I’ve Secretly Put Us in Serious Debt: How To Break the News to Your Spouse

Woman with credit cards and bills spread on the floor

A few years ago, an acquaintance ran up a huge credit card bill and didn’t tell his wife about it. Eventually, she discovered the giant debt — and went through the roof. She felt betrayed and deceived, and who could blame her? She couldn’t find a way to trust her husband again. As a result, the couple divorced.

Be Aware: What Not To Do While Trying To Get Out of Debt
Learn:  30 Things You Do That Can Mess Up Your Credit Score

If you’ve secretly put your family in debt, there is a way out. Here’s how to tell your spouse before it’s too late.

1. Stop

You might be riddled with guilt and dying to unload all the truth, but please wait. Coming clean might make you feel better for a few minutes, but if you spill your guts without thinking it through, you might do irreparable harm to your relationship. Slow down and go through these steps before doing anything.

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Related: 30 Ways To Dig Yourself Out of Debt

2. Find the Root Problem

When you ultimately approach your spouse, there will be a lot of questions. Be ready with answers. Look at your spending and determine exactly why you have these debts. Do you need to cut way back on spending? Do you need to get a second job to increase income? What exactly is the problem and what are you going to do differently to make sure you never create this kind of problem again?

Once you figure how you’re going to keep your spending in line with your income, you have to work out a plan to fix your debt problem. One way to do that is by reducing your interest expense by rolling the debt over to lower-cost alternatives like Lending Club.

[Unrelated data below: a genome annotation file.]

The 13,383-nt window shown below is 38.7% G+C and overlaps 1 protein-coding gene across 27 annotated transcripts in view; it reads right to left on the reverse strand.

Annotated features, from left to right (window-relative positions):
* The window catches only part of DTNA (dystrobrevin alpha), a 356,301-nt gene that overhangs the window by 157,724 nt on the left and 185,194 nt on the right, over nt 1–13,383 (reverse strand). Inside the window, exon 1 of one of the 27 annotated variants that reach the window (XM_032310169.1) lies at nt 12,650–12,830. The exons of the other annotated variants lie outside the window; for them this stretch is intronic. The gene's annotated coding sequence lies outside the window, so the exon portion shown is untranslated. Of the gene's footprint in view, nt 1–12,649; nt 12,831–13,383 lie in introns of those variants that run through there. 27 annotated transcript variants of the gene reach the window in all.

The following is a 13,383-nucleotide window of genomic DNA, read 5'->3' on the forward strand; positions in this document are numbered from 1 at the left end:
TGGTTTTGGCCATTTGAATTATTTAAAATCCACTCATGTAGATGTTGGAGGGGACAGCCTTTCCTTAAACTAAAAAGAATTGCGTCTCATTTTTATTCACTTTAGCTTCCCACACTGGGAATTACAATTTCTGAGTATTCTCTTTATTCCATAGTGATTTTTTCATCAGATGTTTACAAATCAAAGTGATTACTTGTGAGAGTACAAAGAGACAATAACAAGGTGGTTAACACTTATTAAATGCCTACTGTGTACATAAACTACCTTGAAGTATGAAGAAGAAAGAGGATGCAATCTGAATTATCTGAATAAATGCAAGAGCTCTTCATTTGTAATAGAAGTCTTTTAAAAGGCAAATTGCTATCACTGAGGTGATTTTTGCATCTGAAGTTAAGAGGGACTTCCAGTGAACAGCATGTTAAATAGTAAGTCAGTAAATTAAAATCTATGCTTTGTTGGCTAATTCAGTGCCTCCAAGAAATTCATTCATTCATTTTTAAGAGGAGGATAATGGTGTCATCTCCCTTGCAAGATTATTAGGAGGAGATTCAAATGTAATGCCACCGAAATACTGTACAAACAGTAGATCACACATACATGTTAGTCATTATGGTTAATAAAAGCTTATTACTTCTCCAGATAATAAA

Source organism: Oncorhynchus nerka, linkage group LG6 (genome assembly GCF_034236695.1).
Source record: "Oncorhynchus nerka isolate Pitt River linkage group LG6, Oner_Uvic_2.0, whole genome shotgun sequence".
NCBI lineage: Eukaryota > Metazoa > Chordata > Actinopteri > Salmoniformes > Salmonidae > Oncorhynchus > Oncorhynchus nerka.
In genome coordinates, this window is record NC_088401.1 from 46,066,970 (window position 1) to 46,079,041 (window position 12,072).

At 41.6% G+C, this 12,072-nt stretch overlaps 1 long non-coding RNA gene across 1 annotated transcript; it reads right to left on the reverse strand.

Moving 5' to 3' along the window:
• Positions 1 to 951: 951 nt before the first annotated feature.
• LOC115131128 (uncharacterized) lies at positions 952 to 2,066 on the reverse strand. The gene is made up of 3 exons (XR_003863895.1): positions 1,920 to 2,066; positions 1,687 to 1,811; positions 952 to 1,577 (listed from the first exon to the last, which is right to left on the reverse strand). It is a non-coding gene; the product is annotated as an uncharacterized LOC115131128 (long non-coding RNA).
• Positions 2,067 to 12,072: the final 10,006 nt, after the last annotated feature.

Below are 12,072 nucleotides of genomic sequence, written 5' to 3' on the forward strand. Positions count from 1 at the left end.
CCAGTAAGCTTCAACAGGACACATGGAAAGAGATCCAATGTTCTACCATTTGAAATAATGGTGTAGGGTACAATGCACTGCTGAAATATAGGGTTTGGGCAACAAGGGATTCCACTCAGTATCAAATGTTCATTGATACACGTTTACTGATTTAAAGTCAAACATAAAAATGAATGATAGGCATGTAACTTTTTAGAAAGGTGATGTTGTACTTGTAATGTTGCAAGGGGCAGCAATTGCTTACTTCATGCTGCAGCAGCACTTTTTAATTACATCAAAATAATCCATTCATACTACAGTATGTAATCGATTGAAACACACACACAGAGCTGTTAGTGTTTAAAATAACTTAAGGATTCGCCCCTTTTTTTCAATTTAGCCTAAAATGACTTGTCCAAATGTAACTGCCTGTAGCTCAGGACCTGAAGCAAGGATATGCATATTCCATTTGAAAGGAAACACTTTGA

However you do it, make sure that you have a plan worked out that will A) get you out of the debt you currently face and B) make sure you never recreate this kind of problem ever again.

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3. Accept Responsibility

One you’ve worked out the solution, you are ready to speak with your spouse. Show him or her the exact nature of the problem. Pull out the credit card bills, get your credit score and share that as well — don’t hold back and don’t try to sugar coat it.

Explain how the problem was created and what steps you’ve taken to solve your debt problem. Above all, accept responsibility. Don’t try to blame anyone else; just own up to what you have done.

See: 10 Things To Do Now If You Have a 500 Credit Score

4. Empathize

When you run up debt and don’t tell your spouse about it, you’ve actually created two problems: The first problem is the debt, of course. However, an ever greater problem is your lack of transparency.

I know you thought you could fix the problem before it got this bad. I know you never meant to hurt or deceive your spouse, but your husband or wife may not understand this. Take a moment to trade places and imagine how the other person is feeling. Tell your spouse you understand how badly you would feel in their situation and how sorry you are.

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5. Promise To Never Do It Again

It goes without saying that you’ll have to make sure this never happens again if you want to keep your relationship intact. But put something behind those words. Have duplicate statements of your bank and credit cards sent to your spouse, too. This will eliminate the need to trust you on blind faith – your spouse will have the records.

Everyone makes mistakes. If you run up serious debt and then have to tell your spouse, it doesn’t mean your relationship is doomed. Take responsibility for what has happened. Do whatever is required to fix the problem. Put in safeguards to make sure your spouse is never kept in the dark again. Do these things and you might come out of this with an even stronger relationship than ever.

Have you ever had a big financial problem that you had to spring on your spouse? How did you tell him or her? What would you do differently today?

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Last updated: Sept. 14, 2021

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About the Author

Neal Frankle, Certified Financial Planner (r) launched Wealth Pilgrim in 2009 in response to the financial turmoil that resulted from the economic crisis of 2008.
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